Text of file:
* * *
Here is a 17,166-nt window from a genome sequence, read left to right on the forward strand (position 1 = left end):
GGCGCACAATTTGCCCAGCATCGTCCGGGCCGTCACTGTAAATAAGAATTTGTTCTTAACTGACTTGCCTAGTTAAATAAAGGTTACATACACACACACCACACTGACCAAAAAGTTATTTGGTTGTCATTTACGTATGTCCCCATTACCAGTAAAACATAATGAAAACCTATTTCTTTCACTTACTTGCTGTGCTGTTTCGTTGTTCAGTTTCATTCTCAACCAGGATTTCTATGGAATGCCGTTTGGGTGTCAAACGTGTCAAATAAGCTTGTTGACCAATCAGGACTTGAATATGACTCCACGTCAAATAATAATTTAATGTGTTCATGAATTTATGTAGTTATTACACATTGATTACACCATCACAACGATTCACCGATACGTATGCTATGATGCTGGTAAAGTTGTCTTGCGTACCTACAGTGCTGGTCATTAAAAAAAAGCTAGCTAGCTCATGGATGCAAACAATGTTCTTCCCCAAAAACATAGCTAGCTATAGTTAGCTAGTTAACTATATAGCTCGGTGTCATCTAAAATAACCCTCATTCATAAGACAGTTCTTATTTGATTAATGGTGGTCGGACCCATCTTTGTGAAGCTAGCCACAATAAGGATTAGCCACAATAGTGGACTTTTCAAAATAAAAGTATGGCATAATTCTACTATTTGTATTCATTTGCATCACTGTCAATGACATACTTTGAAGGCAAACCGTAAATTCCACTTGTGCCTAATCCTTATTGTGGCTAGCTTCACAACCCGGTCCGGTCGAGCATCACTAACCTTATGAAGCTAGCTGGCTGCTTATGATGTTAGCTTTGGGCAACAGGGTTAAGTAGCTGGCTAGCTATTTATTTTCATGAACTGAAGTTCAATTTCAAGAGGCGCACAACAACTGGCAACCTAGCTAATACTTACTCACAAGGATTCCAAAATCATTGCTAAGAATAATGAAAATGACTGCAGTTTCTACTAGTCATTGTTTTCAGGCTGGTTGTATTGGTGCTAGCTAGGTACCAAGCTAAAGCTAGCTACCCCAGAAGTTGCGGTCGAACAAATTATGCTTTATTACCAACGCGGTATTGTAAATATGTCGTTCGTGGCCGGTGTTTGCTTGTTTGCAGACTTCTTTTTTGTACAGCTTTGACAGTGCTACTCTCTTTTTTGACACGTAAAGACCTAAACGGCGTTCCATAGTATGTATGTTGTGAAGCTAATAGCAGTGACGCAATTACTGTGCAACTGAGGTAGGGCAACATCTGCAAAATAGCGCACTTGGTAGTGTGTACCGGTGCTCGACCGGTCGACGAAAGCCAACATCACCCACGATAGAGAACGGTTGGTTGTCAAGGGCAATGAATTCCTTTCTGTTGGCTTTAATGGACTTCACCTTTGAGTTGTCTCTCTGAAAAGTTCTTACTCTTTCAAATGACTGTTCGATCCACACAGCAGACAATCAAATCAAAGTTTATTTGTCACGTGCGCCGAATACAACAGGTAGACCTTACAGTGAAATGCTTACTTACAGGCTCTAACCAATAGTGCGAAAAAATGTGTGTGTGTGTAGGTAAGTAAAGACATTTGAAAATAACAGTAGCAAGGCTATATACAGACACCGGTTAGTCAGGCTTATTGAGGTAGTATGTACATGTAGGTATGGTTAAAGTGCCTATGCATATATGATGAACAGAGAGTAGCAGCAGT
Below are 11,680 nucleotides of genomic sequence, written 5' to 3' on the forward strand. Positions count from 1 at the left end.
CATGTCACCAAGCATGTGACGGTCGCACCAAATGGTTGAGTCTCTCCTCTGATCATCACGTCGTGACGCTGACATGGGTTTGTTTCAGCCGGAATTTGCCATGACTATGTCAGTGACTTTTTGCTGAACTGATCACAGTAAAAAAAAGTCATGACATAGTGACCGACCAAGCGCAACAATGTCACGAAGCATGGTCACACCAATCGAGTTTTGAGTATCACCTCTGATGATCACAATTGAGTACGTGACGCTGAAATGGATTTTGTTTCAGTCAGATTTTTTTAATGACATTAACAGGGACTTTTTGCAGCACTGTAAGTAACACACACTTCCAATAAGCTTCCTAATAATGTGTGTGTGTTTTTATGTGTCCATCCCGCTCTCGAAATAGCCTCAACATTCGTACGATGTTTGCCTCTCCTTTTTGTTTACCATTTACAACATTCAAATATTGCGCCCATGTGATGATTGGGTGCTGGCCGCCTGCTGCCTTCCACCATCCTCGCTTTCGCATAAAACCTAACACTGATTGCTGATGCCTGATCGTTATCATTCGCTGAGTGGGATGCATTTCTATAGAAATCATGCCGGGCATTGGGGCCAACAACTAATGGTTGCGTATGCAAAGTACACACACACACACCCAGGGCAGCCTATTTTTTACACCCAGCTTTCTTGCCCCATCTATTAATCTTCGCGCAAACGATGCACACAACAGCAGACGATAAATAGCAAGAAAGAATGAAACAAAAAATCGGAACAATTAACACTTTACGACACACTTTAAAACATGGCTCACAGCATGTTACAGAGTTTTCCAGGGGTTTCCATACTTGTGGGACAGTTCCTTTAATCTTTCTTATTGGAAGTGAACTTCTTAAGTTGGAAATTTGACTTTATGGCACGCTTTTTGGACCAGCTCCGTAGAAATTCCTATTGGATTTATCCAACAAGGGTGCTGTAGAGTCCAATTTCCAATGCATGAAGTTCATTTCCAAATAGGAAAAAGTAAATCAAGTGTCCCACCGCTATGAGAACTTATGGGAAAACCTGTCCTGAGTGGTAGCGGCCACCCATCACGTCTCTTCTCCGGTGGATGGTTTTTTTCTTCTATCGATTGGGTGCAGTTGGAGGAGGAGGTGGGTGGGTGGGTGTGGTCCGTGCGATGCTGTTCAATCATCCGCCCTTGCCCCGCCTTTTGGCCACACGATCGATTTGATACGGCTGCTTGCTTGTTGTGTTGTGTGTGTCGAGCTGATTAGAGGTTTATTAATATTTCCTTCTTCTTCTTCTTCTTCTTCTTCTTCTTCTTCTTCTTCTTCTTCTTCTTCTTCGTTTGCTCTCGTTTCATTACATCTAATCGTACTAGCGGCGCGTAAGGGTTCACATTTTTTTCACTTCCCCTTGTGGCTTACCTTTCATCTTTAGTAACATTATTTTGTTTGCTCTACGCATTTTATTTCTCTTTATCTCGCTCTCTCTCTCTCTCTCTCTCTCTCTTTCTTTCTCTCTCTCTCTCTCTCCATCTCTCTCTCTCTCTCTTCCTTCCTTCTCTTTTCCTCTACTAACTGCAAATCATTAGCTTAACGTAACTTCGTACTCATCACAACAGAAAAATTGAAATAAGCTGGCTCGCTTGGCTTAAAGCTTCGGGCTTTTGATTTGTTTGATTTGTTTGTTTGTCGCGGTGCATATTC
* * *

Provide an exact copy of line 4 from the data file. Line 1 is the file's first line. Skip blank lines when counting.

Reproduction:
CATGTCACCAAGCATGTGACGGTCGCACCAAATGGTTGAGTCTCTCCTCTGATCATCACGTCGTGACGCTGACATGGGTTTGTTTCAGCCGGAATTTGCCATGACTATGTCAGTGACTTTTTGCTGAACTGATCACAGTAAAAAAAAGTCATGACATAGTGACCGACCAAGCGCAACAATGTCACGAAGCATGGTCACACCAATCGAGTTTTGAGTATCACCTCTGATGATCACAATTGAGTACGTGACGCTGAAATGGATTTTGTTTCAGTCAGATTTTTTTAATGACATTAACAGGGACTTTTTGCAGCACTGTAAGTAACACACACTTCCAATAAGCTTCCTAATAATGTGTGTGTGTTTTTATGTGTCCATCCCGCTCTCGAAATAGCCTCAACATTCGTACGATGTTTGCCTCTCCTTTTTGTTTACCATTTACAACATTCAAATATTGCGCCCATGTGATGATTGGGTGCTGGCCGCCTGCTGCCTTCCACCATCCTCGCTTTCGCATAAAACCTAACACTGATTGCTGATGCCTGATCGTTATCATTCGCTGAGTGGGATGCATTTCTATAGAAATCATGCCGGGCATTGGGGCCAACAACTAATGGTTGCGTATGCAAAGTACACACACACACACCCAGGGCAGCCTATTTTTTACACCCAGCTTTCTTGCCCCATCTATTAATCTTCGCGCAAACGATGCACACAACAGCAGACGATAAATAGCAAGAAAGAATGAAACAAAAAATCGGAACAATTAACACTTTACGACACACTTTAAAACATGGCTCACAGCATGTTACAGAGTTTTCCAGGGGTTTCCATACTTGTGGGACAGTTCCTTTAATCTTTCTTATTGGAAGTGAACTTCTTAAGTTGGAAATTTGACTTTATGGCACGCTTTTTGGACCAGCTCCGTAGAAATTCCTATTGGATTTATCCAACAAGGGTGCTGTAGAGTCCAATTTCCAATGCATGAAGTTCATTTCCAAATAGGAAAAAGTAAATCAAGTGTCCCACCGCTATGAGAACTTATGGGAAAACCTGTCCTGAGTGGTAGCGGCCACCCATCACGTCTCTTCTCCGGTGGATGGTTTTTTTCTTCTATCGATTGGGTGCAGTTGGAGGAGGAGGTGGGTGGGTGGGTGTGGTCCGTGCGATGCTGTTCAATCATCCGCCCTTGCCCCGCCTTTTGGCCACACGATCGATTTGATACGGCTGCTTGCTTGTTGTGTTGTGTGTGTCGAGCTGATTAGAGGTTTATTAATATTTCCTTCTTCTTCTTCTTCTTCTTCTTCTTCTTCTTCTTCTTCTTCTTCTTCTTCTTCGTTTGCTCTCGTTTCATTACATCTAATCGTACTAGCGGCGCGTAAGGGTTCACATTTTTTTCACTTCCCCTTGTGGCTTACCTTTCATCTTTAGTAACATTATTTTGTTTGCTCTACGCATTTTATTTCTCTTTATCTCGCTCTCTCTCTCTCTCTCTCTCTCTCTTTCTTTCTCTCTCTCTCTCTCTCCATCTCTCTCTCTCTCTCTTCCTTCCTTCTCTTTTCCTCTACTAACTGCAAATCATTAGCTTAACGTAACTTCGTACTCATCACAACAGAAAAATTGAAATAAGCTGGCTCGCTTGGCTTAAAGCTTCGGGCTTTTGATTTGTTTGATTTGTTTGTTTGTCGCGGTGCATATTC